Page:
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Indian Prime Minister Flexes His Authoritarian Muscle

He is cooking up a red scare to justify a crackdown on human rights activists


When my dear friend Gauri Lankesh, a journalist who doggedly championed the cause of India's increasingly persecuted Muslim and dalit (lower caste)

Hindustan Times/Sipa USA/Newscom

minorities, was shot at point blank range in her driveway last year, it seemed that Indians had finally woken up to the fact that their 70-year-old liberal democracy was in trouble. They marched in the streets, organized protests, held candlelight vigils, and demanded an end to the lawlessness that had claimed Gauri's life—as well as the lives of too many others.

But instead of heeding these calls and going after the sinister radical Hindu outfits that are widely suspected to be behind the killings, Prime Minister Narendra Modi's Hindu nationalist party—BJP (Bharatiya Janata Party)—is encouraging local authorities to themselves descend into lawlessness. Last week, the state of Maharashtra, which is in BJP hands, orchestrated simultaneous raids in several cities, ransacking the homes and offices of multiple human rights activists—lawyers, writers, journalists, and academics—arresting five. The supposed rap against these people is that they are (a) urban Naxalites or Maoists who instigated violence at a dalit event in January and (b) were involved in an alleged plot to assassinate Modi.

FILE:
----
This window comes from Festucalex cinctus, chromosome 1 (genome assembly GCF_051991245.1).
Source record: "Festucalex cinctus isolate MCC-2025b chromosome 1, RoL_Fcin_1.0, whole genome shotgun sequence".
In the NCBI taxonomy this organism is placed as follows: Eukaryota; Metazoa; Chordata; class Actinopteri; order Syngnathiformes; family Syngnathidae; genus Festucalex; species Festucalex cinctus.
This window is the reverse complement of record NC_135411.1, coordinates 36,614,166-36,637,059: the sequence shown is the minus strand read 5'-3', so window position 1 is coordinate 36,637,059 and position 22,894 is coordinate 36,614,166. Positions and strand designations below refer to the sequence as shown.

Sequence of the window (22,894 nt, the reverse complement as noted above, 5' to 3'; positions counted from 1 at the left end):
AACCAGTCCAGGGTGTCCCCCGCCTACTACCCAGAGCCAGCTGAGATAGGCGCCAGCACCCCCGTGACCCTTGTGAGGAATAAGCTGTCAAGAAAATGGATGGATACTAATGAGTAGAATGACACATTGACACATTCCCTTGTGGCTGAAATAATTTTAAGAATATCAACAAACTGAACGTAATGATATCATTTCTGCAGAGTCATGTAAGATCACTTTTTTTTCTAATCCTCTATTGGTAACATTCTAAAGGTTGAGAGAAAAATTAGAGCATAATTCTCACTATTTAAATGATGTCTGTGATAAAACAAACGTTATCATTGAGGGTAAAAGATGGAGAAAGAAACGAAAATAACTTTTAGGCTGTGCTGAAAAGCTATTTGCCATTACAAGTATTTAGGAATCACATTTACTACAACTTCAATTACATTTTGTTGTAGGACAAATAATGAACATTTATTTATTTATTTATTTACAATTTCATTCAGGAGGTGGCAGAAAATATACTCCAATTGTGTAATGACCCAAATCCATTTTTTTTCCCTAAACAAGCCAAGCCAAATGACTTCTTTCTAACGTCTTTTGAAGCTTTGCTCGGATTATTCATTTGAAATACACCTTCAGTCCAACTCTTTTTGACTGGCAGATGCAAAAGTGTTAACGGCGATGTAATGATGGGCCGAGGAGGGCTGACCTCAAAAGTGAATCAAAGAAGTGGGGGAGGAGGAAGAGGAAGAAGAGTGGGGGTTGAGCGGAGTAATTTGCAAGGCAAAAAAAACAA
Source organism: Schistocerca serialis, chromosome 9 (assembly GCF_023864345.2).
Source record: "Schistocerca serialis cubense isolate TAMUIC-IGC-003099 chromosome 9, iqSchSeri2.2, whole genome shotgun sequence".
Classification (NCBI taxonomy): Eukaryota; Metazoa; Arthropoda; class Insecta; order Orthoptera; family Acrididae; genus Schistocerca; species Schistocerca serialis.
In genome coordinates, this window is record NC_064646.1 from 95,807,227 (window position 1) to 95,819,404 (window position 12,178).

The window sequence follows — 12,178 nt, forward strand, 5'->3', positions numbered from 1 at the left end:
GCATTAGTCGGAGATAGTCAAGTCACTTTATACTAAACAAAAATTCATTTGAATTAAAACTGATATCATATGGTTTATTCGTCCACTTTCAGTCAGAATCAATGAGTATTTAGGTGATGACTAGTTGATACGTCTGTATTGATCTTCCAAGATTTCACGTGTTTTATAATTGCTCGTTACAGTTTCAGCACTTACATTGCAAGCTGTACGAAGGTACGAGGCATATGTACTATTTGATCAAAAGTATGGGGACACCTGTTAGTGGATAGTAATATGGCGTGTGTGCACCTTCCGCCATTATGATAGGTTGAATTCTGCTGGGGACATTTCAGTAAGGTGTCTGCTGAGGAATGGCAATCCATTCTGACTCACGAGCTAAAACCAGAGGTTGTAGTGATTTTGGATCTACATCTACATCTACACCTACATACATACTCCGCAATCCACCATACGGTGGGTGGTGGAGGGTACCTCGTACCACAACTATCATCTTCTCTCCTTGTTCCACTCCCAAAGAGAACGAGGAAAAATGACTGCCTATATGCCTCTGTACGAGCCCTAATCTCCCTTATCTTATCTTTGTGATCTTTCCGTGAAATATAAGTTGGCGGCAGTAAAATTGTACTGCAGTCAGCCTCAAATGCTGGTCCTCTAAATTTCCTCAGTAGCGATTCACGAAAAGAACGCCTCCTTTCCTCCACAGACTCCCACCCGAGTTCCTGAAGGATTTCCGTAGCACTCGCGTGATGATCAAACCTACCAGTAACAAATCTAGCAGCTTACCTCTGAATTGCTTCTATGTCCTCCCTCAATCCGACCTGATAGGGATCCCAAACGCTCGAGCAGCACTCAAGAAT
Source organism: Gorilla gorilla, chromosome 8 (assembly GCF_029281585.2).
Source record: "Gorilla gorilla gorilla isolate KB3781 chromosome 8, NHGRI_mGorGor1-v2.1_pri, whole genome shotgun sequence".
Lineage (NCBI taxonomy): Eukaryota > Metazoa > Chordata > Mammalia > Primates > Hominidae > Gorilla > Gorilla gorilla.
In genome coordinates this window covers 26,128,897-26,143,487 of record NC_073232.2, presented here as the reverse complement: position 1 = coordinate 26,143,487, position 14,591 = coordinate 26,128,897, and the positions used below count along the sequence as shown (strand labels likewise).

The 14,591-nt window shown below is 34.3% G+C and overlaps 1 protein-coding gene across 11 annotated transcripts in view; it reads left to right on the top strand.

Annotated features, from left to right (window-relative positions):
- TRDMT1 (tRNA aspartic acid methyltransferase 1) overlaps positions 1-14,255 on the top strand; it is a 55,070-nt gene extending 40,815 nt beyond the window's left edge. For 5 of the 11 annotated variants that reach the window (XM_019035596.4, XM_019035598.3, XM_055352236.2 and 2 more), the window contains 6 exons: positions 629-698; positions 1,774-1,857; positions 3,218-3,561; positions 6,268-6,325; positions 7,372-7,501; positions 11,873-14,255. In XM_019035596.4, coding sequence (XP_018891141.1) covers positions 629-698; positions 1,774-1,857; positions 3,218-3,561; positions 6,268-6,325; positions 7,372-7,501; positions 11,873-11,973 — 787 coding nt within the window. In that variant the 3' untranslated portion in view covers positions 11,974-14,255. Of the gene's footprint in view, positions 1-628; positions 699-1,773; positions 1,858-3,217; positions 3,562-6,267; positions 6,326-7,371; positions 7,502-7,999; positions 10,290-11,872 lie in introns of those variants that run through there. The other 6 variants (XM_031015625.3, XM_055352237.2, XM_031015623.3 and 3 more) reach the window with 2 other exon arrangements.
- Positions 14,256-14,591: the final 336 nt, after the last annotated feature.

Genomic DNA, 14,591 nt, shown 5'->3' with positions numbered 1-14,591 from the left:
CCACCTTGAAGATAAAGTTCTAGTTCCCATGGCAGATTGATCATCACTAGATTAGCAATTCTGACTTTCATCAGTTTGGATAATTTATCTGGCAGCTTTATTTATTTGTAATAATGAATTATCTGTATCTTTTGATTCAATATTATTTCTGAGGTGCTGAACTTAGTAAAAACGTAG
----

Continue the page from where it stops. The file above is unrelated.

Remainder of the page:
The first claim is manifestly false and the second patently ridiculous. The obvious reason for the crackdown is that having woefully failed to deliver on his promise of turning India into an economic powerhouse, Modi is deliberately trying to scare the public and silence his critics in the run-up to next year's elections.